According to COUNTRYAAH, Guinea is a West African state (245,836 km²). Capital: Conakry. Administrative division: prefectures (34). Population: 8,515,000 (2008 estimate). Language: French (official), Sudanese dialects. Religion: Muslims 85%, Christians 10%, others 5%. Monetary unit: Guinean franc (100 cauris). Human Development Index: 0.423 (167th place). Borders: Senegal (N), Mali (NE), Liberia and Sierra Leone (S), Atlantic ocean (W) Guinea-Bissau (NW). Member of: CEDEAO (suspended on 12/01/2009), OCI, UN, AU and WTO, EU associate.
A former French colony, Guinea, independent since 1958, is a presidential republic. According to the 1991 Constitution, the President of the Republic, elected by direct suffrage for 5 years, is also the head of the executive power. Legislative power rests with the National Assembly, whose members are elected for a 4-year term. At the top of the judiciary are the Court of Appeal, based in Conakry, the High Court of Justice, which deals with political crimes, and the Supreme Court of Cassation which also functions as a Council of State. So we find two courts of first instance, based in Conakry and Kankan, and justices of the peace, who deal with civil and criminal matters. The death penalty is still in force in the country. The defense of Guinea is entrusted to the armed forces and paramilitary organizations (republican guard, gendarmerie and militia). Military service is compulsory and lasts 2 years. After obtaining independence, the country established that education should be free and compulsory, but the complex ethnic composition that is reflected in the use of different languages has slowed down the schooling process. In 1984 to overcome this difficulty, teaching in the eight national languages was suspended, which were replaced by French. Primary education begins at age 7 and lasts for a period of 6 years. The secondary one begins at 13 and lasts for 7 years, comprising two cycles, one of 4 and one of 3 years. The illiteracy rate remains among the highest in the world, according to a 2006 estimate the illiterate people are 70.5%. Higher education is just starting: the program of the few universities (Polytechnic and School of Administration in Conakry) is divided into two courses (2 and 3 years) often interrupted by periods of practical experience.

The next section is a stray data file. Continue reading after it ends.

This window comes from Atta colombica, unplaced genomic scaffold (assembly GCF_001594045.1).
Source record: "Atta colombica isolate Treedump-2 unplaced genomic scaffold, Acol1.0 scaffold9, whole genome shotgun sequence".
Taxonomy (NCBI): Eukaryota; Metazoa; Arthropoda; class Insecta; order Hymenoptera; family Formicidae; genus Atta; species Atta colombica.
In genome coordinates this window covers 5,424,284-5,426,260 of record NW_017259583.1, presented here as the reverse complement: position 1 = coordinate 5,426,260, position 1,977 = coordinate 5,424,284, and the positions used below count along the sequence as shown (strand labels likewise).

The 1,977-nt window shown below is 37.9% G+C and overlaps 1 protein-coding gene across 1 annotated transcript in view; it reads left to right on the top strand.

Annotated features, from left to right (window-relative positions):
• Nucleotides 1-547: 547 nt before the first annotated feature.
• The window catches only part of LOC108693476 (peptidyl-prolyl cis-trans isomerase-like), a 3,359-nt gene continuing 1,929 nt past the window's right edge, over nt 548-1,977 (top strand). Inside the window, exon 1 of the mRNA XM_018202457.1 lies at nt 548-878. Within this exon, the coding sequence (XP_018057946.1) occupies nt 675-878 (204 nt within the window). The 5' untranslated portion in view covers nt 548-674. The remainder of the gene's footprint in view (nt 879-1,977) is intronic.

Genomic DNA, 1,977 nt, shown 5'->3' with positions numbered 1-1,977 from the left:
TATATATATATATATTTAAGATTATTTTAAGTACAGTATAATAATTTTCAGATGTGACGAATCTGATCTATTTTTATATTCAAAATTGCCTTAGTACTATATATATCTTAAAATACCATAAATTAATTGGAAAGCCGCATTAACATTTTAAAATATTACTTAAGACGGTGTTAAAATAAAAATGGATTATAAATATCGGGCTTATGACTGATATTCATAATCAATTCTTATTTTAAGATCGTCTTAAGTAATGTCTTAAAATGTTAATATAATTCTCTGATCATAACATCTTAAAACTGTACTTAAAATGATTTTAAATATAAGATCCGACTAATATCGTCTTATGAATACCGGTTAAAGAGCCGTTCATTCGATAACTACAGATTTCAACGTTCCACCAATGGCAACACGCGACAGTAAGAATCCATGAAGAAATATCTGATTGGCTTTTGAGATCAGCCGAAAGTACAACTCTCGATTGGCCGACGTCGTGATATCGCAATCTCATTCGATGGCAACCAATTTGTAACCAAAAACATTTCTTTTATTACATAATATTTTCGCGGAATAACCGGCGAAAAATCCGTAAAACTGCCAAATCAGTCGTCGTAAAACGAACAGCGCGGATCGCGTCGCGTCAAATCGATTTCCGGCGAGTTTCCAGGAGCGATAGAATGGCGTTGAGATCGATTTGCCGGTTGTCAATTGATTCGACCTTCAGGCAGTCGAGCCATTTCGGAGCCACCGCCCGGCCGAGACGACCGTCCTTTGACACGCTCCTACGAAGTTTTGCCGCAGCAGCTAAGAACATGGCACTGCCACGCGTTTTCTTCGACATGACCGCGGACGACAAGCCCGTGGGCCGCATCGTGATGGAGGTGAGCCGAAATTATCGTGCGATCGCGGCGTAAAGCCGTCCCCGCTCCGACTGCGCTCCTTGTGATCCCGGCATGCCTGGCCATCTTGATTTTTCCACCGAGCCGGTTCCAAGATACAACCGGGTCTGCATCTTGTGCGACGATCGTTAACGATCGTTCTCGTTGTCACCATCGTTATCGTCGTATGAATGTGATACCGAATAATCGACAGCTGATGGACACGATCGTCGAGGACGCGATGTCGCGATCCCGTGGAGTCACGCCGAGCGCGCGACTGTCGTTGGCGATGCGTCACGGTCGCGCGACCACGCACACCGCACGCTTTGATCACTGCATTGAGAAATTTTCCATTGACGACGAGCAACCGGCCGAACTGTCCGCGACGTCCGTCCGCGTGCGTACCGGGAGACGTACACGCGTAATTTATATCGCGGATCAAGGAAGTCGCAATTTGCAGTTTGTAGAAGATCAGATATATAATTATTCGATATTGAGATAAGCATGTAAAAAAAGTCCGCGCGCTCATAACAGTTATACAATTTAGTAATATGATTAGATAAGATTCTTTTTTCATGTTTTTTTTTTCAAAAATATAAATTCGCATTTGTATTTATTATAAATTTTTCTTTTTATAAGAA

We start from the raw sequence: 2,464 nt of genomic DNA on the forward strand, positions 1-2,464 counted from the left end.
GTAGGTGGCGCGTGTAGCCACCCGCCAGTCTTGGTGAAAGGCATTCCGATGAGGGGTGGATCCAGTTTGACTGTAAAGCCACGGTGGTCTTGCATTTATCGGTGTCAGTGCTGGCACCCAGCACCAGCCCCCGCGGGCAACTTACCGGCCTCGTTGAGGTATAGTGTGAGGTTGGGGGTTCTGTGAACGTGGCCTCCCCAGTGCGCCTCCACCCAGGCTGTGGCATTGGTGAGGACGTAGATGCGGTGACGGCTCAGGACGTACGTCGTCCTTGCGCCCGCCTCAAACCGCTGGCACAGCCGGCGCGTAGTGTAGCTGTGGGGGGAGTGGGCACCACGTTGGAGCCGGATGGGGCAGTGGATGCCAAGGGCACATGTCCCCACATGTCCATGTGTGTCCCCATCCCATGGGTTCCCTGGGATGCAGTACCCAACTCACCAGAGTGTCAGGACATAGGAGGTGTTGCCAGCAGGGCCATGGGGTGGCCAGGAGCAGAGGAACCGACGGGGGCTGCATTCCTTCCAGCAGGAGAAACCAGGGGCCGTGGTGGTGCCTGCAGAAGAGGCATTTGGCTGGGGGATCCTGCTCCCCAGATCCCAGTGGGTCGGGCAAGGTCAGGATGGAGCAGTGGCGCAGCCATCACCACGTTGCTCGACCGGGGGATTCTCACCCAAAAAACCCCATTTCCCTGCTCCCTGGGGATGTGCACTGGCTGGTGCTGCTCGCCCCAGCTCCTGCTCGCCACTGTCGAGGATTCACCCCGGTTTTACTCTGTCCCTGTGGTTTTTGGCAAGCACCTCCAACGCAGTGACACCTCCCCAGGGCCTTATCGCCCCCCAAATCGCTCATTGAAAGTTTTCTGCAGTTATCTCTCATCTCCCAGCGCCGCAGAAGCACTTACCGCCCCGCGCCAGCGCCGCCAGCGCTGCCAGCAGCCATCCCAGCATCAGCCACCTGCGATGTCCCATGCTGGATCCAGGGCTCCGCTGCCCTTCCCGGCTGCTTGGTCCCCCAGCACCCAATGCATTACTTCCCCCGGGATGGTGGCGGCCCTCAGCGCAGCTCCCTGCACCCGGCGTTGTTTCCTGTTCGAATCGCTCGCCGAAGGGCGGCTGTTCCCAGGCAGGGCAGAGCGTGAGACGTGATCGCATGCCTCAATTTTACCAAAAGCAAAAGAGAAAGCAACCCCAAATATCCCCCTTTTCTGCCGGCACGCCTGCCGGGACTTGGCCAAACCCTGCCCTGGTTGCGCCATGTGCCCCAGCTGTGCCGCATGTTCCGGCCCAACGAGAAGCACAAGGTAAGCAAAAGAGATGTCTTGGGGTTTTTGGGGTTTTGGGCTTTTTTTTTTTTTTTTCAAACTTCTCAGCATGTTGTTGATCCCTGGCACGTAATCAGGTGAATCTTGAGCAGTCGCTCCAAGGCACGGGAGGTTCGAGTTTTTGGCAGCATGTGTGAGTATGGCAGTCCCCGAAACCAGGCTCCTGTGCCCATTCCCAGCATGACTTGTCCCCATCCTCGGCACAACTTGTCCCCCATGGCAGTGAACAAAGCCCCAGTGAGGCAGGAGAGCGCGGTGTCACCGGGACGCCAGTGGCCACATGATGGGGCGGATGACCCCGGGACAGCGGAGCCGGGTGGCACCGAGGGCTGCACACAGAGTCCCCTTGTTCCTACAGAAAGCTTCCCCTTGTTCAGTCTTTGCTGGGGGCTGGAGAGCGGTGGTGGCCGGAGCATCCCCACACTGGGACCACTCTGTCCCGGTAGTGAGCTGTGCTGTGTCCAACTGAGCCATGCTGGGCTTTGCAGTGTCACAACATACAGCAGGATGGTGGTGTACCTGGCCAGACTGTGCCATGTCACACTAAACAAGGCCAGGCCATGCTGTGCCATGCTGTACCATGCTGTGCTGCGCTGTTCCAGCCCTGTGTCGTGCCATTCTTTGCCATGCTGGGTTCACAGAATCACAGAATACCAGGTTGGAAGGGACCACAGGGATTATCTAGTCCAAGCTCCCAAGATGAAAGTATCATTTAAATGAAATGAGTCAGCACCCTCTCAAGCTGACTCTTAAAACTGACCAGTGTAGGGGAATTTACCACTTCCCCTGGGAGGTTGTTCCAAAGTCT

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In Guinea there is a tropical climate in its purest form. The coast in particular is characterized by high and constant temperatures all year round, high humidity (up to 98%) and torrential downpours in the wet season.
The annual precipitation here is more than 4,000 mm, one of the highest values in the world. Only beyond the Fouta Djalon plateau in the east does the rain fall.
The rainy season is between May and November. Monsoon winds from the sea then come over the land with tropical thunderstorms and hurricane-like storms. Precipitation reaches its zenith in July and August. With up to 1,300 mm, double the amount of rain falls in one month that falls in large parts of Germany in one year (!). During this time the sky is often cloudy and there is little sunshine.
From December to April there is a dry season in the West African country. During this time, the dry and hot Harmattan from the Sahara ensures that the humidity drops a little.
The mean temperature values in Guinea are 22 to 32 ° C. On the Fouta Djalon plateau, however, the mercury column can drop to only 6 ° C at night in winter. In this region, the temperature fluctuations are generally somewhat higher than on the coast, where the Atlantic provides a balance. In the capital Conakry, on the other hand, the thermometer shows almost constantly between 24 and 32 ° C, regardless of whether it is rainy or dry season.
Best travel time for Guinea
A trip to Guinea should definitely only be undertaken in the dry season between December and April. Then the humidity is sometimes only below 70%. It is still quite high and uncomfortable, but much more bearable than in summer with almost 100%.
The holidaymaker should absolutely avoid the rainy season from May to October, which is one of the wettest in the world. In July and August in particular, violent storms send huge masses of water down from the sky. Not only do they make locomotion impossible, they also create an unbearable sultriness. However: If you want to experience a tropical rainy season in its purest form, you should plan a vacation on the coast of Guinea in the summer months.